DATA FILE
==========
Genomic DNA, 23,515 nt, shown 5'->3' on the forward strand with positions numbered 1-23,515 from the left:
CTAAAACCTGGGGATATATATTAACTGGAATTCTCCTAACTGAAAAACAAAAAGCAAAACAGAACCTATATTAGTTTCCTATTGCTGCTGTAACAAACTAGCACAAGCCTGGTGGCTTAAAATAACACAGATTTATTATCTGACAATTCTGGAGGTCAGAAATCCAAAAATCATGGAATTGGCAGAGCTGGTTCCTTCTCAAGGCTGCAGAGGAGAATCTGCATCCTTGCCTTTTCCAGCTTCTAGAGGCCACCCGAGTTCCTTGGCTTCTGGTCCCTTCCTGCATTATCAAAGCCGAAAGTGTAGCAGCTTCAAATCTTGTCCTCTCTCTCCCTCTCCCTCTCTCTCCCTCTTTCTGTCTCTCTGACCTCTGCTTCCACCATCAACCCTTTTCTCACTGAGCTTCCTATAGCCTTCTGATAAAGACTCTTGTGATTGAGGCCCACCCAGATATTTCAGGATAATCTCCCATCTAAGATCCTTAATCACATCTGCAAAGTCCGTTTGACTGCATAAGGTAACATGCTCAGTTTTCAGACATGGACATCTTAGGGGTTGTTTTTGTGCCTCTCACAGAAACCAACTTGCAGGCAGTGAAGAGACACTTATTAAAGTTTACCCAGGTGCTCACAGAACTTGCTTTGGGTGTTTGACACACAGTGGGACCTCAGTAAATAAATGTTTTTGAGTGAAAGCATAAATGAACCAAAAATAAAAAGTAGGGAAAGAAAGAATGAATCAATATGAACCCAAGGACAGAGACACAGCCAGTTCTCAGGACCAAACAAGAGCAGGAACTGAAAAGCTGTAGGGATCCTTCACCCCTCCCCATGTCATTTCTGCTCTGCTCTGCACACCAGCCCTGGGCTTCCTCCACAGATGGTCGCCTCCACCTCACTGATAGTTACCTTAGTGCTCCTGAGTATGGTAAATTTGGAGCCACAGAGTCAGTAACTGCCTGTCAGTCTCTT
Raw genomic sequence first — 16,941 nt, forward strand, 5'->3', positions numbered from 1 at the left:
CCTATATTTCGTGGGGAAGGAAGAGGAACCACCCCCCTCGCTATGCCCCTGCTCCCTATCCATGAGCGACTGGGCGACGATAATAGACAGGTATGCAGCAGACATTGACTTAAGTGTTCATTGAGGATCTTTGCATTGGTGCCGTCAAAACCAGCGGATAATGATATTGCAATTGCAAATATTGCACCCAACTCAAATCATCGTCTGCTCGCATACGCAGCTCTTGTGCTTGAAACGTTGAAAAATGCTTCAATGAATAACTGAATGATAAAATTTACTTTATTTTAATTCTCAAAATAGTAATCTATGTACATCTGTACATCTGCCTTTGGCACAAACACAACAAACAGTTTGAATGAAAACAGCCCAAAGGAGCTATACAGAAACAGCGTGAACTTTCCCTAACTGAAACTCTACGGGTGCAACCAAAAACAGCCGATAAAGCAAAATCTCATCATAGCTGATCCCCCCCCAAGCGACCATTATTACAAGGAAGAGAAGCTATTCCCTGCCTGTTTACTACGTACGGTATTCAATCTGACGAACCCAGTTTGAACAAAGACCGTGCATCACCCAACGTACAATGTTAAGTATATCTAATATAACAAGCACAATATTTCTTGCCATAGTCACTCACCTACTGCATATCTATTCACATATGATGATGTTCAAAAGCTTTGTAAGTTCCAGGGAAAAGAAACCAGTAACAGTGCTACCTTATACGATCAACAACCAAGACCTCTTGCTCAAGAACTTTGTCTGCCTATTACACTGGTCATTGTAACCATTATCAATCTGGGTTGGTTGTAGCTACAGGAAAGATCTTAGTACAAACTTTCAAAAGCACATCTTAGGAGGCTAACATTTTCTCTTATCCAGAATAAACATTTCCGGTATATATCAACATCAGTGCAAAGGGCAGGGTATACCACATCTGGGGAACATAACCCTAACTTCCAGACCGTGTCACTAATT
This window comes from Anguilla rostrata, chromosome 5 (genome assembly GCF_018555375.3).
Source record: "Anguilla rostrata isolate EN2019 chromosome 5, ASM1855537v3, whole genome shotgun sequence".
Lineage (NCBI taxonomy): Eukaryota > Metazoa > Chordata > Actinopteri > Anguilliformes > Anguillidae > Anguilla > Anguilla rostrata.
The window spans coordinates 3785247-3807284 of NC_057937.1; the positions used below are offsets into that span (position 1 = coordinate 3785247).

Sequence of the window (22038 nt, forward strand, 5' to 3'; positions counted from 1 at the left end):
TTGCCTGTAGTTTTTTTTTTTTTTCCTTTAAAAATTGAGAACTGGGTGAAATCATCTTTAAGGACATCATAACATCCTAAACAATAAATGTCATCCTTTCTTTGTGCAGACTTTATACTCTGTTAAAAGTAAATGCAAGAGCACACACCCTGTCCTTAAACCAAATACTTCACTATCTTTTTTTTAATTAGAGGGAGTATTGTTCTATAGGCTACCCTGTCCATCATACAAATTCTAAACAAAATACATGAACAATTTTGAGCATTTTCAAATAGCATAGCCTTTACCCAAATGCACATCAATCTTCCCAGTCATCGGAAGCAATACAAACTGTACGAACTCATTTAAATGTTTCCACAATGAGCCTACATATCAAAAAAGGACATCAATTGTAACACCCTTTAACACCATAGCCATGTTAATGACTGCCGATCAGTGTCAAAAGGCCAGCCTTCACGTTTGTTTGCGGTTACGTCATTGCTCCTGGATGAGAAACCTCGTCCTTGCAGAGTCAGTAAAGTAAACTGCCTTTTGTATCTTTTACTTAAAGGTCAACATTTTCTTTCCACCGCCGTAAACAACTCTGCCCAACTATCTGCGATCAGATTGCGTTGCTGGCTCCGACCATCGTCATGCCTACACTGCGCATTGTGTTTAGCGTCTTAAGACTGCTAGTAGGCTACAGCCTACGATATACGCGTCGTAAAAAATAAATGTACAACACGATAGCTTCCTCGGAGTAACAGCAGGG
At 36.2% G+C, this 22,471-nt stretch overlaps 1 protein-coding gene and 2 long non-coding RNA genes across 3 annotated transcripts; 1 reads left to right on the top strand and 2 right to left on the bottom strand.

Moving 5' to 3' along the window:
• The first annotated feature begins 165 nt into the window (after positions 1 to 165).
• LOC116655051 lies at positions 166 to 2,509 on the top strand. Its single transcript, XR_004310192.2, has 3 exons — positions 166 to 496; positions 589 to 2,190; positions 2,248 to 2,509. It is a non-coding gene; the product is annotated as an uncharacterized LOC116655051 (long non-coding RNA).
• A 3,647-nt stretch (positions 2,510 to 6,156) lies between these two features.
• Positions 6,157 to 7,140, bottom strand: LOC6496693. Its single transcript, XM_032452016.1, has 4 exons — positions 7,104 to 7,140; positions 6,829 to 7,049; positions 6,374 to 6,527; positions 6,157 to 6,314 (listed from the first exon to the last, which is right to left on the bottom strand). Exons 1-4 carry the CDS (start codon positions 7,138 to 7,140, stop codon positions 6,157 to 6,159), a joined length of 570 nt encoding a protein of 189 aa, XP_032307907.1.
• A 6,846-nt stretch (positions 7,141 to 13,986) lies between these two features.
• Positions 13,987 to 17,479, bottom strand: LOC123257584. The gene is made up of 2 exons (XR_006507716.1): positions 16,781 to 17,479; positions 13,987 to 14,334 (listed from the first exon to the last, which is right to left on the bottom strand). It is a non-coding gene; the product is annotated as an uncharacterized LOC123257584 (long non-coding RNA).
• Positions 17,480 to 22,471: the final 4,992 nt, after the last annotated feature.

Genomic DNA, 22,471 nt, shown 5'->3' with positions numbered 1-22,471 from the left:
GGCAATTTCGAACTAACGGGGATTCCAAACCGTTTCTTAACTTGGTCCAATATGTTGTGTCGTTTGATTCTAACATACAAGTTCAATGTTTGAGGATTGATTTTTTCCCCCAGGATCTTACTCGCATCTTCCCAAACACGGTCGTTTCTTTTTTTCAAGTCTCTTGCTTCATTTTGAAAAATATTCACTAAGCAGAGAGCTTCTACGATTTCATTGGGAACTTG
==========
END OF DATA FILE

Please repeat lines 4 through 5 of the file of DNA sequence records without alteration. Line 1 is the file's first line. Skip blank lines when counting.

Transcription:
CCTATATTTCGTGGGGAAGGAAGAGGAACCACCCCCCTCGCTATGCCCCTGCTCCCTATCCATGAGCGACTGGGCGACGATAATAGACAGGTATGCAGCAGACATTGACTTAAGTGTTCATTGAGGATCTTTGCATTGGTGCCGTCAAAACCAGCGGATAATGATATTGCAATTGCAAATATTGCACCCAACTCAAATCATCGTCTGCTCGCATACGCAGCTCTTGTGCTTGAAACGTTGAAAAATGCTTCAATGAATAACTGAATGATAAAATTTACTTTATTTTAATTCTCAAAATAGTAATCTATGTACATCTGTACATCTGCCTTTGGCACAAACACAACAAACAGTTTGAATGAAAACAGCCCAAAGGAGCTATACAGAAACAGCGTGAACTTTCCCTAACTGAAACTCTACGGGTGCAACCAAAAACAGCCGATAAAGCAAAATCTCATCATAGCTGATCCCCCCCCAAGCGACCATTATTACAAGGAAGAGAAGCTATTCCCTGCCTGTTTACTACGTACGGTATTCAATCTGACGAACCCAGTTTGAACAAAGACCGTGCATCACCCAACGTACAATGTTAAGTATATCTAATATAACAAGCACAATATTTCTTGCCATAGTCACTCACCTACTGCATATCTATTCACATATGATGATGTTCAAAAGCTTTGTAAGTTCCAGGGAAAAGAAACCAGTAACAGTGCTACCTTATACGATCAACAACCAAGACCTCTTGCTCAAGAACTTTGTCTGCCTATTACACTGGTCATTGTAACCATTATCAATCTGGGTTGGTTGTAGCTACAGGAAAGATCTTAGTACAAACTTTCAAAAGCACATCTTAGGAGGCTAACATTTTCTCTTATCCAGAATAAACATTTCCGGTATATATCAACATCAGTGCAAAGGGCAGGGTATACCACATCTGGGGAACATAACCCTAACTTCCAGACCGTGTCACTAATT
This window comes from Anguilla rostrata, chromosome 5 (genome assembly GCF_018555375.3).